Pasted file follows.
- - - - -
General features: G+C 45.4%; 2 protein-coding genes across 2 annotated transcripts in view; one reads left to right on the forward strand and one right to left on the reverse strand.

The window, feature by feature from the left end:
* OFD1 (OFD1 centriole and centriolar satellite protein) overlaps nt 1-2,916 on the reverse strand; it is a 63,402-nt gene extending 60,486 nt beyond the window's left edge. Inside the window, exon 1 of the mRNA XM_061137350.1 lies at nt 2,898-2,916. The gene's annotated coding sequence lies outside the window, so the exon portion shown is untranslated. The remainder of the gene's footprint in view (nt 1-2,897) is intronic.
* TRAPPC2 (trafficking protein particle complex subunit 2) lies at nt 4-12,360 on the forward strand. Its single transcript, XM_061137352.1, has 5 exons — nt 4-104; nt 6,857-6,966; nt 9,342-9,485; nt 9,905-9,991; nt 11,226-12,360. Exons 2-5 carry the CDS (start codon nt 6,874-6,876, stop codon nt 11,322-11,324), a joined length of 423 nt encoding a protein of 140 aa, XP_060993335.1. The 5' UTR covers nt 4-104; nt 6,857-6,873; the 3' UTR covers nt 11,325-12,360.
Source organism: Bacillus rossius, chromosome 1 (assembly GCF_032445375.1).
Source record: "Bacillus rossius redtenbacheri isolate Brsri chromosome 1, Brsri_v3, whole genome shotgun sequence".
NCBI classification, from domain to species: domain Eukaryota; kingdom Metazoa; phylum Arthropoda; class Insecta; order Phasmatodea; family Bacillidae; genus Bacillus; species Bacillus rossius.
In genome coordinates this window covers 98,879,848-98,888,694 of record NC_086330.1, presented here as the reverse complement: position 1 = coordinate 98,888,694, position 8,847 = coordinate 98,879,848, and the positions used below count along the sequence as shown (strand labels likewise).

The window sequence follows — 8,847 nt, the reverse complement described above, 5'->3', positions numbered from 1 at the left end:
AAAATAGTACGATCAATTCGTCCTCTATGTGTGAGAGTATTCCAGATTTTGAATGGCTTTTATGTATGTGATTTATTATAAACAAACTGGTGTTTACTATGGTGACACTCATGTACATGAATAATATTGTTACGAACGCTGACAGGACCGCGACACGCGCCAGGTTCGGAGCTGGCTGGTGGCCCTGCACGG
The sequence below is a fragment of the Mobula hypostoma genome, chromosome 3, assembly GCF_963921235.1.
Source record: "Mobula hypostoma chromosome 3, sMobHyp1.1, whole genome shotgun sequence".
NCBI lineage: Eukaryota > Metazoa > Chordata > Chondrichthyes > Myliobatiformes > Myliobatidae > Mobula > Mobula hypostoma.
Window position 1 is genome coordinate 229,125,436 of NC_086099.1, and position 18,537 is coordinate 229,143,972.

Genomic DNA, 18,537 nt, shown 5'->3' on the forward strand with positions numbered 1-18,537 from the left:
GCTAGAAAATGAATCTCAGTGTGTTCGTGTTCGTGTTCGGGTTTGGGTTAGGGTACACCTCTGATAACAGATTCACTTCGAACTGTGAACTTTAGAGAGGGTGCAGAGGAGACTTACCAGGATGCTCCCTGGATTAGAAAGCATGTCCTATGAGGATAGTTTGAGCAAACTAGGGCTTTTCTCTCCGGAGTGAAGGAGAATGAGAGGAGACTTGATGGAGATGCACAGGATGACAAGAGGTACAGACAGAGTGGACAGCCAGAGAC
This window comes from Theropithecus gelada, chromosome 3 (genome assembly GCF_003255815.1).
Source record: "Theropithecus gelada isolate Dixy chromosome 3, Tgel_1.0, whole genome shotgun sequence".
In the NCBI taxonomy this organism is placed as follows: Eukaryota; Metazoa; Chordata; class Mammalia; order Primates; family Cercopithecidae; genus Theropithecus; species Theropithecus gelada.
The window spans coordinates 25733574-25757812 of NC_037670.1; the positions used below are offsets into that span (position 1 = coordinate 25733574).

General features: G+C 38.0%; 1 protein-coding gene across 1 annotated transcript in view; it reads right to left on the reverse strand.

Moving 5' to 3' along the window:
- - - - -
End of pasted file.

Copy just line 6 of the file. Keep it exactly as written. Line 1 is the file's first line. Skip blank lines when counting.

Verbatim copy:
Source record: "Bacillus rossius redtenbacheri isolate Brsri chromosome 1, Brsri_v3, whole genome shotgun sequence".